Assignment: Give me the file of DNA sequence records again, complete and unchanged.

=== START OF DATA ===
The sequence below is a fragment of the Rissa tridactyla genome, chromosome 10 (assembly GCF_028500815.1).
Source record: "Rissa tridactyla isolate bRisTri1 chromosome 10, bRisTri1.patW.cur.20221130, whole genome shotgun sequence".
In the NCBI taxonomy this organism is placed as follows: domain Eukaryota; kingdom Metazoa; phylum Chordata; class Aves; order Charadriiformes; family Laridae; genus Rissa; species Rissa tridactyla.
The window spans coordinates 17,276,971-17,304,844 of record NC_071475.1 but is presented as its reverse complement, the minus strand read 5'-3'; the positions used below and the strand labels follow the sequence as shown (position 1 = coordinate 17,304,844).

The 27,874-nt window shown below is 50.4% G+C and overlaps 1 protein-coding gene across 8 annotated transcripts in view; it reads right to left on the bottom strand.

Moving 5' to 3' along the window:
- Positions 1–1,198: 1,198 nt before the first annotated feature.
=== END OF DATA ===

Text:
The sequence below is a fragment of the Rissa tridactyla genome, chromosome 10 (assembly GCF_028500815.1).
Source record: "Rissa tridactyla isolate bRisTri1 chromosome 10, bRisTri1.patW.cur.20221130, whole genome shotgun sequence".
In the NCBI taxonomy this organism is placed as follows: domain Eukaryota; kingdom Metazoa; phylum Chordata; class Aves; order Charadriiformes; family Laridae; genus Rissa; species Rissa tridactyla.
The window spans coordinates 17,276,971-17,304,844 of record NC_071475.1 but is presented as its reverse complement, the minus strand read 5'-3'; the positions used below and the strand labels follow the sequence as shown (position 1 = coordinate 17,304,844).

The 27,874-nt window shown below is 50.4% G+C and overlaps 1 protein-coding gene across 8 annotated transcripts in view; it reads right to left on the bottom strand.

Moving 5' to 3' along the window:
- Positions 1–1,198: 1,198 nt before the first annotated feature.